It’s decidedly iced tea season in Florida, but whether you take your tea hot or iced, sweet or unsweet, black or green, the infused...
It’s decidedly iced tea season in Florida, but whether you take your tea hot or iced, sweet or unsweet, black or green, the infused leaf in your cup could soon come from a Florida farm.
University of Florida researchers are investigating whether you can grow tea plants in the Sunshine State. Their findings from a yearslong trial at the UF/IFAS Plant Science Research and Education Unit in Citra are in the journal “HortTechnology,” a publication of the American Society for Horticultural Science.
For the trial, scientists tested seven tea “accessions” during years three to five of their growth, which includes the time the plants are expected to reach harvesting maturity. Researchers use the term “accessions” for any plant that does not yet have a cultivar name in the United States.
“We started with eight varieties, and one of them had 100% mortality,” said Brantlee Richter, assistant professor in the UF/IFAS department of plant pathology and member of the research team. “We put weed cloth in to manage the intense weed pressure here in Florida and used a drip irrigation system, but otherwise, we didn’t do anything to baby these plants. They were out there in the harsh Florida sun, and we even had a hurricane remnant hit the plot during the study period. Even tropical storm-force winds didn’t seem to faze the plants or cause them to lose a lot of leaves.”
Despite being commonly grown in many countries around the world, tea is still considered a specialty in commercial production for the United States. That’s why obtaining plants for the trial proved challenging.
“We actually found a few of the selections from camellia ornamental nurseries,” Richter said. “Tea is a camellia species, but it’s not sold or produced at the scale of commercial production.”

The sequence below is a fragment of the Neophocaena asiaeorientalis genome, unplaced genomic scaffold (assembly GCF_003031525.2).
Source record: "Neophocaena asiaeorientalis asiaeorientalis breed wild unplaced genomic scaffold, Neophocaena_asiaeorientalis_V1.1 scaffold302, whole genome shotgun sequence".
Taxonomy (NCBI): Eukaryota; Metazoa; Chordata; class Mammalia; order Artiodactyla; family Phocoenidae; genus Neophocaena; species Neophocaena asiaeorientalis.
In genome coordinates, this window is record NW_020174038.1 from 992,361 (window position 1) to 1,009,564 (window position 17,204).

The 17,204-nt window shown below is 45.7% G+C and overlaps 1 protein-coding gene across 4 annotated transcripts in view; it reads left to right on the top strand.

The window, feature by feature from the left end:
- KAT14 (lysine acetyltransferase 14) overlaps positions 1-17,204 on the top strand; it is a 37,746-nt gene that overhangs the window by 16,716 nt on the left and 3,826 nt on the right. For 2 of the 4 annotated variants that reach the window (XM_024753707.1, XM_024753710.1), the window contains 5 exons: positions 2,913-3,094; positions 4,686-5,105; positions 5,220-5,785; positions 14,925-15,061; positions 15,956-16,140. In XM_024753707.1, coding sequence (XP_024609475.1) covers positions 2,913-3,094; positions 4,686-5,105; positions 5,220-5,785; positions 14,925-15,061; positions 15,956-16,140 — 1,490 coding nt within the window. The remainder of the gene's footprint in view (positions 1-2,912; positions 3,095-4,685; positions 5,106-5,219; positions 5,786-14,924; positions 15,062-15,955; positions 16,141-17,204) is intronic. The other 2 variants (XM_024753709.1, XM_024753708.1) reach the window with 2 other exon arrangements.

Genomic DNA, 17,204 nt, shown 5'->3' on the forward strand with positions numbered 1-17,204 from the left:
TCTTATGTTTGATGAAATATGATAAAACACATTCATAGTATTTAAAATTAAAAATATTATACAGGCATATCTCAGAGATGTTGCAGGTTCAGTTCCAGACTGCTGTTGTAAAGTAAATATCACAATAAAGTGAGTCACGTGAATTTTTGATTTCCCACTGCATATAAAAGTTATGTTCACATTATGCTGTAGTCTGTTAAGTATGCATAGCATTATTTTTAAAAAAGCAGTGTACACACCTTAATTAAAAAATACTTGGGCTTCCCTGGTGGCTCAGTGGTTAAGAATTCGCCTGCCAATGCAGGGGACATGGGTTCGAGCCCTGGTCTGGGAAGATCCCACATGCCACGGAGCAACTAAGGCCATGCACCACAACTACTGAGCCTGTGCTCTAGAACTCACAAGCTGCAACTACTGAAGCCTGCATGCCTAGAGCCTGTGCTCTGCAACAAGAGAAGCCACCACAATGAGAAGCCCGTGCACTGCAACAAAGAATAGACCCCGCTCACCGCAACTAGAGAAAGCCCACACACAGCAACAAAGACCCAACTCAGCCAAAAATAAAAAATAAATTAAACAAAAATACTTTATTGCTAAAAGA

Tea varieties, she explained, derive from two lineages: A Chinese line that’s more sun-adapted and an Indian line that’s more shade-adapted. For Florida, the team concluded, plants from the shade-adapted line may be better suited to the fickle climate. The best-performing plants in this study overall were from a variety called Fairhope.
Bala Rathinasabapathi, a UF/IFAS professor of horticultural sciences and another researcher on the project, notes this study marks a “starting point” for learning which varieties will grow best in Florida.
“We feel that North-Central Florida is pretty good in terms of climate for growing tea, and tea likes acidic soil, just as citrus does,” Rathinasabapathi said. “In South Florida, we would have to do more experimentation to find out whether tea can grow in a truly tropical region with harsher temperature conditions.”
Here’s another outcome from the study: Researchers took measurements throughout the growing process that should give growers a better idea of the potential success of a plant.
“Most perennial plants have this problem that you would only know how well they are doing after growing for several years and establishing full-fledged plants,” Rathinasabapathi said. “This paper tries to circumvent that to help growers know within a year or two which plants are doing better than others.”
The UF/IFAS tea research continues, including exploring shade production practices and breeding new varieties that may hold the best potential for Florida’s conditions.
“It’s not impossible to grow tea in different regions of Florida,” Rathinasabapathi said. “I think eventually we’ll find material that would suit different climatic zones.”
Funding for this research originated with a specialty crops block grant from the Florida Department of Agriculture and Consumer Services. The published study, “Performance of Seven Tea Accessions in North-central Florida: Correlations between Potential Yield and Growth Parameters over 2 Years,” can be accessed at doi.org/10.21273/HORTTECH04908-21.